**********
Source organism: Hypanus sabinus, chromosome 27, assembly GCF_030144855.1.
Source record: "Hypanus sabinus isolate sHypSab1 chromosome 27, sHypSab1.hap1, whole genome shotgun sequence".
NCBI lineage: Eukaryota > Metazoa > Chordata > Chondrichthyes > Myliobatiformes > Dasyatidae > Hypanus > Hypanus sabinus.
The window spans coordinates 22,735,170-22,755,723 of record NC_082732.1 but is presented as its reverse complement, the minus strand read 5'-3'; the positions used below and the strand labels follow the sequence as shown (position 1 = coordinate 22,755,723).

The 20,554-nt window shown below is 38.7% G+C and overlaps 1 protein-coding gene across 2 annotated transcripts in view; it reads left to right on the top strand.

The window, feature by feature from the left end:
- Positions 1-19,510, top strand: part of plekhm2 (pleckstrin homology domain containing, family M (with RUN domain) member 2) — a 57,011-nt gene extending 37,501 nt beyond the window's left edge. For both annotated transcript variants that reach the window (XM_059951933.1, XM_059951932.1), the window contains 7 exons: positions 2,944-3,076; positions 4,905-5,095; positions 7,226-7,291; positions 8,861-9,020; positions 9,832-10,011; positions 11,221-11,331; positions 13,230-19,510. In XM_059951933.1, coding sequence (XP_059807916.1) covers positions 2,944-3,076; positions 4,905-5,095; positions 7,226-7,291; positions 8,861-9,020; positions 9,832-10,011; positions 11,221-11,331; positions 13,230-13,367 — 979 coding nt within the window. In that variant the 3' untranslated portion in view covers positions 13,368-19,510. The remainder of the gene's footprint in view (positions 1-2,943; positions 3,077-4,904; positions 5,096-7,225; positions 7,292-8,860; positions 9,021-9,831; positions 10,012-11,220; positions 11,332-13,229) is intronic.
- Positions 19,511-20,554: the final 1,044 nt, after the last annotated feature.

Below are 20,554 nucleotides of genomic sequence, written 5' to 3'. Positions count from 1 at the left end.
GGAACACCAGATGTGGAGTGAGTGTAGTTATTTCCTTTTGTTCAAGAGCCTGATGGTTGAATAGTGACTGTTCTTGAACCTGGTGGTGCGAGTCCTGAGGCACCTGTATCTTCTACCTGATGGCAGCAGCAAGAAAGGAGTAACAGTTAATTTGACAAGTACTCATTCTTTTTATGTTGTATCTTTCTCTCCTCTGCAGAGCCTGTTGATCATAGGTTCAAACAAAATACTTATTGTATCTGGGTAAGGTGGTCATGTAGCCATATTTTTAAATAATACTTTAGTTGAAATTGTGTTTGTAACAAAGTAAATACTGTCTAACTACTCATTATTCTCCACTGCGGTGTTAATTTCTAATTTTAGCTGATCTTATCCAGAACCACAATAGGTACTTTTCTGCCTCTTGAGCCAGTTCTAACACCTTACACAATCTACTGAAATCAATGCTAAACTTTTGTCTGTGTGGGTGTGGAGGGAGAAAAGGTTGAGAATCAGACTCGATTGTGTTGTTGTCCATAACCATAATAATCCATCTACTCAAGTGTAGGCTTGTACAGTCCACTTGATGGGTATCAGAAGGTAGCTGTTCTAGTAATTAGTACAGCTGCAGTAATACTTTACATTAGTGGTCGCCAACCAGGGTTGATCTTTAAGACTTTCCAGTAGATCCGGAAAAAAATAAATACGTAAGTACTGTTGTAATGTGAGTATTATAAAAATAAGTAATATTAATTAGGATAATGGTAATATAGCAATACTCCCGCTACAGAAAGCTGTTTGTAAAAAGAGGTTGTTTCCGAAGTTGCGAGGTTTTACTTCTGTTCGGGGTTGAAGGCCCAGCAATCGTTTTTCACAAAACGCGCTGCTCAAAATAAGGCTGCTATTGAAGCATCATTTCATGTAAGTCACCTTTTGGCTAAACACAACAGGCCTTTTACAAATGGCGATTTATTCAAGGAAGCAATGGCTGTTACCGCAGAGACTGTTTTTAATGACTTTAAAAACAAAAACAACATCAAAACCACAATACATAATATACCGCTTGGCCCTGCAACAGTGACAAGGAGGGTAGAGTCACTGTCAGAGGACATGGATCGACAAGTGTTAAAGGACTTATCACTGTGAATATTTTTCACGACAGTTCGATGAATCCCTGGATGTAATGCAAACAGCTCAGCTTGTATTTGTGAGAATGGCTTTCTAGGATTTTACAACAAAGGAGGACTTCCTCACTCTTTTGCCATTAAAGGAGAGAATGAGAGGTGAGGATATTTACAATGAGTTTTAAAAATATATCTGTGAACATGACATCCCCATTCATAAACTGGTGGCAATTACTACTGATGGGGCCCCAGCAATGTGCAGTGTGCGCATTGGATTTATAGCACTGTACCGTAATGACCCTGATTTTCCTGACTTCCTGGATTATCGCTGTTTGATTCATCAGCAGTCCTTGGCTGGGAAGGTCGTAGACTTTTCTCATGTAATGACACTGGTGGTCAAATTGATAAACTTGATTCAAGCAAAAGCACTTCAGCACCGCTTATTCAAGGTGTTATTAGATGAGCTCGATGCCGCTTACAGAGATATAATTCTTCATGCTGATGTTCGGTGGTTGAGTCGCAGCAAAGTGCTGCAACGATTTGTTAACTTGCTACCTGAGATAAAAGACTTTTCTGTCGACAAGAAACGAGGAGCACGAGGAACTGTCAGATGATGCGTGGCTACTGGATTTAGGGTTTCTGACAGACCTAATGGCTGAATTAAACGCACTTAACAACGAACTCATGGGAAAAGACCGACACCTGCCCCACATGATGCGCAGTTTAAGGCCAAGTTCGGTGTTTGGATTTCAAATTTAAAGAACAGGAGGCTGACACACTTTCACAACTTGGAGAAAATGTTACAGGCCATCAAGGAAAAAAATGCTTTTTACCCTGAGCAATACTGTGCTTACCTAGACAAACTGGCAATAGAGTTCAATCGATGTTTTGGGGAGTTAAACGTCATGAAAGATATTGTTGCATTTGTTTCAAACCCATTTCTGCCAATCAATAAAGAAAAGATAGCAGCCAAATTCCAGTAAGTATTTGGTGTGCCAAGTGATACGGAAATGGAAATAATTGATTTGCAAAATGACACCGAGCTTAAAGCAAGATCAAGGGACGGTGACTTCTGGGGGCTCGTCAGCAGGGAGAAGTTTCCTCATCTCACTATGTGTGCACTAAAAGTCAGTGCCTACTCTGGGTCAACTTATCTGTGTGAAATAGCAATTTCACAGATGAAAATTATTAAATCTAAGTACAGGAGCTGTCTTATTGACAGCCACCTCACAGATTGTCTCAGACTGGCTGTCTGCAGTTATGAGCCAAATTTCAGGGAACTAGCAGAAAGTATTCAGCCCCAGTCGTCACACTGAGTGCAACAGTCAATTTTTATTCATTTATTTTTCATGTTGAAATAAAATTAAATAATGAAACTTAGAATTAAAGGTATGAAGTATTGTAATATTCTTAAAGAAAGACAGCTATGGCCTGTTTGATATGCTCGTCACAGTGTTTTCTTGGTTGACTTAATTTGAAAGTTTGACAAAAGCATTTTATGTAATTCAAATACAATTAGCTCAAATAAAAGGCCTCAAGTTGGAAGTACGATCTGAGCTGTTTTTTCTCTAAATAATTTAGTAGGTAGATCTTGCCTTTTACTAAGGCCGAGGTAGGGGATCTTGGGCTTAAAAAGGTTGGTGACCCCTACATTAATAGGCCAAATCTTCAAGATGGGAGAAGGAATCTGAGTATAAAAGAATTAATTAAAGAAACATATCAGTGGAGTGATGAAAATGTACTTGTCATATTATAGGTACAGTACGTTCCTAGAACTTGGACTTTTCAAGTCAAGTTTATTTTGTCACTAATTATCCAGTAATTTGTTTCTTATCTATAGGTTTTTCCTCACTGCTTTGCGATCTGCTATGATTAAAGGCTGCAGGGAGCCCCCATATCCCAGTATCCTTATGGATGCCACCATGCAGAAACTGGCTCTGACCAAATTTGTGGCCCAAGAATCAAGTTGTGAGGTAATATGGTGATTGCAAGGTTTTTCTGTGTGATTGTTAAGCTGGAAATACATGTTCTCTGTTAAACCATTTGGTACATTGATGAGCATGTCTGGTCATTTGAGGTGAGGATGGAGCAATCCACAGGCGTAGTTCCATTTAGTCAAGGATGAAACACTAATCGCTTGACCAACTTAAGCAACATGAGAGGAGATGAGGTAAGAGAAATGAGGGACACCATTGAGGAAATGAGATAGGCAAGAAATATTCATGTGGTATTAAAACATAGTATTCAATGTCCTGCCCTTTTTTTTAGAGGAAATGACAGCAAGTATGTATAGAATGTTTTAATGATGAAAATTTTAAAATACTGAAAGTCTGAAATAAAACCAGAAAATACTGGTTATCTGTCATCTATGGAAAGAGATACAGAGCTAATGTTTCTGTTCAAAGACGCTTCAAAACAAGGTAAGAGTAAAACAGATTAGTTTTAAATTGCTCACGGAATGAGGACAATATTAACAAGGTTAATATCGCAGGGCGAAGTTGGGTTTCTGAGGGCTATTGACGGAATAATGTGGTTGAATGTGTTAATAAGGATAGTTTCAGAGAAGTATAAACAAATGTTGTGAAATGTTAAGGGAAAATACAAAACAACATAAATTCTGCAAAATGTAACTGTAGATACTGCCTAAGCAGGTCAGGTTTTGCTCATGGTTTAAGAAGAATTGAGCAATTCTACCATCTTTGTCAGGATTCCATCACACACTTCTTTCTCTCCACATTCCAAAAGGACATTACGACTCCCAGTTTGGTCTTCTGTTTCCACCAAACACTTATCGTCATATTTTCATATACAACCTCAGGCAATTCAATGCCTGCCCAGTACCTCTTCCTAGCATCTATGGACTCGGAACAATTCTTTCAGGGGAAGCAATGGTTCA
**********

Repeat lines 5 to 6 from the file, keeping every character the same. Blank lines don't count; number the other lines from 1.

The 20,554-nt window shown below is 38.7% G+C and overlaps 1 protein-coding gene across 2 annotated transcripts in view; it reads left to right on the top strand.

The window, feature by feature from the left end: